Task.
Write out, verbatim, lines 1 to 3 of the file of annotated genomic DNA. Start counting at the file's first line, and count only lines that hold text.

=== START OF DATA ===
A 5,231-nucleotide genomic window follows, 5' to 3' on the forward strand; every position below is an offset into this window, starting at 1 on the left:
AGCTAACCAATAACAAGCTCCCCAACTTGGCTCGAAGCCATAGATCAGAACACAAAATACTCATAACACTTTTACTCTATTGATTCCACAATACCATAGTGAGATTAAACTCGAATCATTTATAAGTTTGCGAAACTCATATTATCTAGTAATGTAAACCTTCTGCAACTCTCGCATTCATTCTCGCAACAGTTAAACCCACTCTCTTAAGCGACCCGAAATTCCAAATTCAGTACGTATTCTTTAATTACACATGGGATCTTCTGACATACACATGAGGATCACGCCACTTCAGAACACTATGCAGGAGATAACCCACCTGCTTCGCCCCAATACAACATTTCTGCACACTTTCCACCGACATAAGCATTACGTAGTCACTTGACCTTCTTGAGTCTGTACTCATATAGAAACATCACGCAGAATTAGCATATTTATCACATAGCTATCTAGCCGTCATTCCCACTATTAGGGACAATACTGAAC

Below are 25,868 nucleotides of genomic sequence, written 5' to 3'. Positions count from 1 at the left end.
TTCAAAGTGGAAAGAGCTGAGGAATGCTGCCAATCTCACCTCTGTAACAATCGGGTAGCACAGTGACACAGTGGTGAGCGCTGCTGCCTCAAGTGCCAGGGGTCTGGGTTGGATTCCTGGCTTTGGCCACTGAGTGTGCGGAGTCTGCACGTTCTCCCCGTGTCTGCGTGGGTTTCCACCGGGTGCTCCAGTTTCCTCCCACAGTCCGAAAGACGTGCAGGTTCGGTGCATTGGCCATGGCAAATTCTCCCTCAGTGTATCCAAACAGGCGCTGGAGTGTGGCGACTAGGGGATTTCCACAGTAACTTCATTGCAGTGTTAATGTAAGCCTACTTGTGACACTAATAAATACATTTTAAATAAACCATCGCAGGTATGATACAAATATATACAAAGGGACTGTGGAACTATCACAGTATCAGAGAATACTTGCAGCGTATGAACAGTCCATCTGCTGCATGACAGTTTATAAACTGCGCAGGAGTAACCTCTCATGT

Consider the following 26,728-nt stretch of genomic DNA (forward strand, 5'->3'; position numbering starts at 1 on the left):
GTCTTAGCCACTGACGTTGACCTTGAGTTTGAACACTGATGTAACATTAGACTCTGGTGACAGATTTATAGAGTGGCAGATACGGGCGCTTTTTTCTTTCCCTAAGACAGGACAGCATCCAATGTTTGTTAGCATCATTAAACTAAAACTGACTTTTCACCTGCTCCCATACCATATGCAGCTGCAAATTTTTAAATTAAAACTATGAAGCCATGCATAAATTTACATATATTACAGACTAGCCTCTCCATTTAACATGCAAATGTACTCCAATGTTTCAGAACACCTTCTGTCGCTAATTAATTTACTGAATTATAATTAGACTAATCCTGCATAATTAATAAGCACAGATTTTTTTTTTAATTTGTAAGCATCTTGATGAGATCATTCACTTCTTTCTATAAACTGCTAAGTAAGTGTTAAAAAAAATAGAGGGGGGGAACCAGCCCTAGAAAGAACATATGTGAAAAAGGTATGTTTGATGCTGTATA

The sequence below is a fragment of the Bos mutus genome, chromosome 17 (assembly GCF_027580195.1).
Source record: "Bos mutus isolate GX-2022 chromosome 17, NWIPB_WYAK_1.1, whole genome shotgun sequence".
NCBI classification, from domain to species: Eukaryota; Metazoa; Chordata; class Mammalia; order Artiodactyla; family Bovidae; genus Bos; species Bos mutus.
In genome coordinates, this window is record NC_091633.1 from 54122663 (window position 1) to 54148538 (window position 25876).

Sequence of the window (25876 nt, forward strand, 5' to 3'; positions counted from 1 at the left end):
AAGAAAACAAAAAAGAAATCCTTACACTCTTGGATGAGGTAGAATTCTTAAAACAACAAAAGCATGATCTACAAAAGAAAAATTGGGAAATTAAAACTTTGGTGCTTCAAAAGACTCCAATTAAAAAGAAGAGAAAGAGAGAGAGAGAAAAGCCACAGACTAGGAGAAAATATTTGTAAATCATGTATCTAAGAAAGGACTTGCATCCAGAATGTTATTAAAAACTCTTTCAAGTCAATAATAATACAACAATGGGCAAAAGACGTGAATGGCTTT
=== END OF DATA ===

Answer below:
A 5,231-nucleotide genomic window follows, 5' to 3' on the forward strand; every position below is an offset into this window, starting at 1 on the left:
AGCTAACCAATAACAAGCTCCCCAACTTGGCTCGAAGCCATAGATCAGAACACAAAATACTCATAACACTTTTACTCTATTGATTCCACAATACCATAGTGAGATTAAACTCGAATCATTTATAAGTTTGCGAAACTCATATTATCTAGTAATGTAAACCTTCTGCAACTCTCGCATTCATTCTCGCAACAGTTAAACCCACTCTCTTAAGCGACCCGAAATTCCAAATTCAGTACGTATTCTTTAATTACACATGGGATCTTCTGACATACACATGAGGATCACGCCACTTCAGAACACTATGCAGGAGATAACCCACCTGCTTCGCCCCAATACAACATTTCTGCACACTTTCCACCGACATAAGCATTACGTAGTCACTTGACCTTCTTGAGTCTGTACTCATATAGAAACATCACGCAGAATTAGCATATTTATCACATAGCTATCTAGCCGTCATTCCCACTATTAGGGACAATACTGAAC

Below are 25,868 nucleotides of genomic sequence, written 5' to 3'. Positions count from 1 at the left end.